Americans may not be fully back on their feet after the global economic slowdown, but there are signs that it’s not stopping many of them from pursuing leisure activities that require travel.
Government data released in the third week of March revealed that real spending on travel and tourism grew more than twice as fast as real gross domestic product (GDP) in the fourth quarter of 2014. It marks some acceleration in growth at the end of a year that otherwise compares unfavorably to the year before. For the whole of 2014, real spending on travel and tourism increased 2.5 percent in 2014 compared to an increase of 3.6 percent in 2013. By comparison, real GDP increased 2.4 percent in 2014 after increasing 2.2 percent in 2013.
Passenger air travel represented one of the growth points -- increasing 1.7 percent in the fourth quarter after decreasing 4.5 percent in the third quarter – as well as “recreation and entertainment," which increased 6.2 percent after decreasing 0.9 percent in the third quarter of the year, according to the U.S. Bureau of Economic Analysis.
Some of the growth may be attributed to brisk ski seasons for many ski resorts, which are reporting higher guest spending on ski and snowboard lessons, food and restaurants and other ancillary services. According to data released by DestiMetrics, ski resorts in the Western U.S. are expecting record lodging sales based on booking patterns and economic indicators for the 2014-15 winter season despite a lack of snow in some areas. At the current pace, the final tally is expected to put revenues more than 10 percent ahead of last year and 4.6 percent above the pre-recession record established in the 2007-08 season, according to DestiMetrics.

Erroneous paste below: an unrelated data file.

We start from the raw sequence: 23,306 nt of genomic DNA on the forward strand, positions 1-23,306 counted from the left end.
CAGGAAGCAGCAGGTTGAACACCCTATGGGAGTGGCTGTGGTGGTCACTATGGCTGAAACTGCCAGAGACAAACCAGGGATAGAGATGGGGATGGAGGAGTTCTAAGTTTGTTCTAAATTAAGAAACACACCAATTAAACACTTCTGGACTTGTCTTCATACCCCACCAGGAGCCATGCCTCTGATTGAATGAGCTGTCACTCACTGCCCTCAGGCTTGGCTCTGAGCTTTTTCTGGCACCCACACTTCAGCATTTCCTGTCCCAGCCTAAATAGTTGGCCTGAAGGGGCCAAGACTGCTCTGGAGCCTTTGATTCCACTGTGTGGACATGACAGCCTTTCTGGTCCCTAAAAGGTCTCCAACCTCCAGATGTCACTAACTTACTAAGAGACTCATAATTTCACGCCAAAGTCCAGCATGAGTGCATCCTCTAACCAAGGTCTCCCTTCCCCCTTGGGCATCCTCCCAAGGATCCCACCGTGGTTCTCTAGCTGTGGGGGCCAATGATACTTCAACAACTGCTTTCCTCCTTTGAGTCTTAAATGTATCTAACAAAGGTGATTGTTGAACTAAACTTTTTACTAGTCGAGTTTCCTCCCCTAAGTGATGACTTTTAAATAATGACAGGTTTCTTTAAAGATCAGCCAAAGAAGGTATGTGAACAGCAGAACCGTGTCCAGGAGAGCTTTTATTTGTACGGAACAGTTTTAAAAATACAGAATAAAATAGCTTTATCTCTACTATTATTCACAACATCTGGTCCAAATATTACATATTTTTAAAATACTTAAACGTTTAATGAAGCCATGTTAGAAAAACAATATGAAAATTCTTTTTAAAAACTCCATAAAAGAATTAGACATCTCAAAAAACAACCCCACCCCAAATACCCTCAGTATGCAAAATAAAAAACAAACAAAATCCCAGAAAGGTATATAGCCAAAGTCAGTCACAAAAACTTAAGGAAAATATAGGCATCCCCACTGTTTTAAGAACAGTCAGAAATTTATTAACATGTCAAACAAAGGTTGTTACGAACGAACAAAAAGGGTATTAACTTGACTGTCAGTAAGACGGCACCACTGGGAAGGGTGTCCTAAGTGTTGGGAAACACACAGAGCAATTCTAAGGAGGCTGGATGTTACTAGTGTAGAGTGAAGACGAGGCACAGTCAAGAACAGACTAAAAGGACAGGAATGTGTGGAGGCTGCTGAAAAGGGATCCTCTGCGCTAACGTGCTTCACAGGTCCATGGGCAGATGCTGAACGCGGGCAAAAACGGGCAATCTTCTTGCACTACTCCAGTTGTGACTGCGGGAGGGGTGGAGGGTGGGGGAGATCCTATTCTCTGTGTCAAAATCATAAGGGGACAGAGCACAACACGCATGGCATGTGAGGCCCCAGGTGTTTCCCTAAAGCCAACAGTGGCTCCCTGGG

When the numbers for the year are tallied, the snowy east may also show a record year in revenue when it comes to snow sports. Interestingly, the frequent snow storms in New England may have kept people at the mountains, rather than away from them, according to the Boston Globe, particularly over the lucrative President’s Day long weekend in mid-February.
“Many in the industry say all this extra snow has been a boon, for the free marketing and for the fresh powder on the slopes,” wrote the Boston Globe’s Jon Chesto. “Major resorts like Loon Mountain, Sunday River, and Killington all reported a stronger-than-normal [President’s Day weekend] as skiers extended their weekends to enjoy the good skiing up north and avoid the rough driving conditions back home.”
Eastern resorts such as Sugarloaf in Maine and Sugarbush in Vermont are reporting that their 2014-2015 seasons are shaping up to be well ahead of the previous year. Eastern resorts are also saving significant money on snowmaking due to the high natural snowfall totals from winter storms.